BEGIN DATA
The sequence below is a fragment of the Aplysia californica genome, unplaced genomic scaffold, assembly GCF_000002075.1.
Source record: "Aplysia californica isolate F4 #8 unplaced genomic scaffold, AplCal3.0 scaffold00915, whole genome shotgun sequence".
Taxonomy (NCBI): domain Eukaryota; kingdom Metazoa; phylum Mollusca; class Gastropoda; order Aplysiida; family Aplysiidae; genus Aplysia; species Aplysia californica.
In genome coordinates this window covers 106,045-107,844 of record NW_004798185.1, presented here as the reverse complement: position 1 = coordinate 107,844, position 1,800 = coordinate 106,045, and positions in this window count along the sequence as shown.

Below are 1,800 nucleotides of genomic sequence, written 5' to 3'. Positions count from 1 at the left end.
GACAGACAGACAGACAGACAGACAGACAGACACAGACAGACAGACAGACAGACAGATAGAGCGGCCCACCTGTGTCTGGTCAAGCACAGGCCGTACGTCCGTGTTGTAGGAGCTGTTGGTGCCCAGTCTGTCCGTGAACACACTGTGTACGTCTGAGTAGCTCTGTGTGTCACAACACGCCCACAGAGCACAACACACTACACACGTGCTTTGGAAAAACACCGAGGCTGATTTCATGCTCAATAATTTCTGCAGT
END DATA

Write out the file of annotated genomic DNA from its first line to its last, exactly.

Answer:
The sequence below is a fragment of the Aplysia californica genome, unplaced genomic scaffold, assembly GCF_000002075.1.
Source record: "Aplysia californica isolate F4 #8 unplaced genomic scaffold, AplCal3.0 scaffold00915, whole genome shotgun sequence".
Taxonomy (NCBI): domain Eukaryota; kingdom Metazoa; phylum Mollusca; class Gastropoda; order Aplysiida; family Aplysiidae; genus Aplysia; species Aplysia californica.
In genome coordinates this window covers 106,045-107,844 of record NW_004798185.1, presented here as the reverse complement: position 1 = coordinate 107,844, position 1,800 = coordinate 106,045, and positions in this window count along the sequence as shown.

Below are 1,800 nucleotides of genomic sequence, written 5' to 3'. Positions count from 1 at the left end.
GACAGACAGACAGACAGACAGACAGACAGACACAGACAGACAGACAGACAGACAGATAGAGCGGCCCACCTGTGTCTGGTCAAGCACAGGCCGTACGTCCGTGTTGTAGGAGCTGTTGGTGCCCAGTCTGTCCGTGAACACACTGTGTACGTCTGAGTAGCTCTGTGTGTCACAACACGCCCACAGAGCACAACACACTACACACGTGCTTTGGAAAAACACCGAGGCTGATTTCATGCTCAATAATTTCTGCAGT